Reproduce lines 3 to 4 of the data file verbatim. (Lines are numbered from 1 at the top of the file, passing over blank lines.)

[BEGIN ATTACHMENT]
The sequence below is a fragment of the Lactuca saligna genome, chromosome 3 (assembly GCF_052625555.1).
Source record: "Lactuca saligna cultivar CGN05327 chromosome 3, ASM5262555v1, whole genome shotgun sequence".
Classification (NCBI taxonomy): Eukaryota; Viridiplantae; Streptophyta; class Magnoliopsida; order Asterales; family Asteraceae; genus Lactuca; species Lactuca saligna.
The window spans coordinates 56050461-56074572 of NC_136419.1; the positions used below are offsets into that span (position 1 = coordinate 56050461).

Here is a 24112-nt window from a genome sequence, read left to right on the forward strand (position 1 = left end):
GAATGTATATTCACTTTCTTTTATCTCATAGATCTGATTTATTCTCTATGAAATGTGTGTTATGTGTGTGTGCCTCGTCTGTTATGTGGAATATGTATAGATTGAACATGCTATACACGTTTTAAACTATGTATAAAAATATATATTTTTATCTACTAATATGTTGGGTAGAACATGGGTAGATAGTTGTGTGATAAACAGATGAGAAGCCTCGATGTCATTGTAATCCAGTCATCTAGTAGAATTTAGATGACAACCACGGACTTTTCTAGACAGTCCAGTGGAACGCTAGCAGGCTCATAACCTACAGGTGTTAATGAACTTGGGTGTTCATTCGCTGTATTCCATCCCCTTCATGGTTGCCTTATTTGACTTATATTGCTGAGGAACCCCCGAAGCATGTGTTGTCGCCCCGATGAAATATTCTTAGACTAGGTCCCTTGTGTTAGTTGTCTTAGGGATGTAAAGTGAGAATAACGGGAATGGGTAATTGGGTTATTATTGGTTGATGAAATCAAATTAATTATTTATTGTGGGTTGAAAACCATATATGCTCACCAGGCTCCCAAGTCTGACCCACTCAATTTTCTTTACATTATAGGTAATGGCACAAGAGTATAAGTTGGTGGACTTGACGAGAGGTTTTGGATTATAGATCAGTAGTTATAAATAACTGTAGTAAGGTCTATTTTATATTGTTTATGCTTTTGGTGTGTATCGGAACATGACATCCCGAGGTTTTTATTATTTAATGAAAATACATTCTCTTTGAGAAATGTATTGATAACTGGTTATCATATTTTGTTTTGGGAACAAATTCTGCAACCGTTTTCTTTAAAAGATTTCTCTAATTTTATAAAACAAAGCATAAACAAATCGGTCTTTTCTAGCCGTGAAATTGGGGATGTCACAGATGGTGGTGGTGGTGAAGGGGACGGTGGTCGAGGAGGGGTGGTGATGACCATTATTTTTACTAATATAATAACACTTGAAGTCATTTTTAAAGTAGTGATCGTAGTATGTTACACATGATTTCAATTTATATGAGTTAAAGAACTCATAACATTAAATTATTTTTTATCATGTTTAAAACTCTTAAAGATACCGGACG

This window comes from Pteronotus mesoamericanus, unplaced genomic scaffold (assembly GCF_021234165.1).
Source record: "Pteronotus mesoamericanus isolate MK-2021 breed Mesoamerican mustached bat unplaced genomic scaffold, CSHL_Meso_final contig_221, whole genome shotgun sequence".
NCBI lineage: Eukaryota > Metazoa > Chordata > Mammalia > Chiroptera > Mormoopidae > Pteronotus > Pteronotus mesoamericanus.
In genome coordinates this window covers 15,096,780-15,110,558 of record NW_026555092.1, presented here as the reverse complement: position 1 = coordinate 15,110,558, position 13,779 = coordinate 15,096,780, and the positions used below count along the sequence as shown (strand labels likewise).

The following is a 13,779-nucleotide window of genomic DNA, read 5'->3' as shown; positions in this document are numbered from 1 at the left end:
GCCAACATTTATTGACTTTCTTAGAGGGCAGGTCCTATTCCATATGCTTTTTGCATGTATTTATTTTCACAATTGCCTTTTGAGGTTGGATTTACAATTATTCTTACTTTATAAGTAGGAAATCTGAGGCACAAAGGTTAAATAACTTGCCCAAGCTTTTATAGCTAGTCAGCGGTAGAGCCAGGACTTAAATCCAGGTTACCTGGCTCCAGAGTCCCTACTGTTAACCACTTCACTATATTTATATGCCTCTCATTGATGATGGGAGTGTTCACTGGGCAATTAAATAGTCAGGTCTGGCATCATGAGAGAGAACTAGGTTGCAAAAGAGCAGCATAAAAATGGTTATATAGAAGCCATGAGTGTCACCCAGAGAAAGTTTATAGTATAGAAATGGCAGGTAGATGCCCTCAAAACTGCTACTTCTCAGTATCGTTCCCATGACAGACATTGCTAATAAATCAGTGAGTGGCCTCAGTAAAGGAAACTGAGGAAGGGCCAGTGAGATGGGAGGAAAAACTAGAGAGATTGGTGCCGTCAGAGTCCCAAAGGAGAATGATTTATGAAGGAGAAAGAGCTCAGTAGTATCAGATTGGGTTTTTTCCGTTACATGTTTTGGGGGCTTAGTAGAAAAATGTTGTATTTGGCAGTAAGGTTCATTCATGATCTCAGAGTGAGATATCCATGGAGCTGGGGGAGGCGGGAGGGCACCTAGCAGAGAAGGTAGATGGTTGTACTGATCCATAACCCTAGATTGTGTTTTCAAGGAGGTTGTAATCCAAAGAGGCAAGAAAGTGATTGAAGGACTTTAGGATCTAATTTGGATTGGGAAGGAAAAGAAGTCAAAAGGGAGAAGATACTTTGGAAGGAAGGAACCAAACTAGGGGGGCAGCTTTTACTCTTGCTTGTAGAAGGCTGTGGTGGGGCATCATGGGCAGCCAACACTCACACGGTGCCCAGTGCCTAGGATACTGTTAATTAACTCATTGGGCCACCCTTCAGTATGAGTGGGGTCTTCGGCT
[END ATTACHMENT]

Classification (NCBI taxonomy): Eukaryota; Viridiplantae; Streptophyta; class Magnoliopsida; order Asterales; family Asteraceae; genus Lactuca; species Lactuca saligna.
The window spans coordinates 56050461-56074572 of NC_136419.1; the positions used below are offsets into that span (position 1 = coordinate 56050461).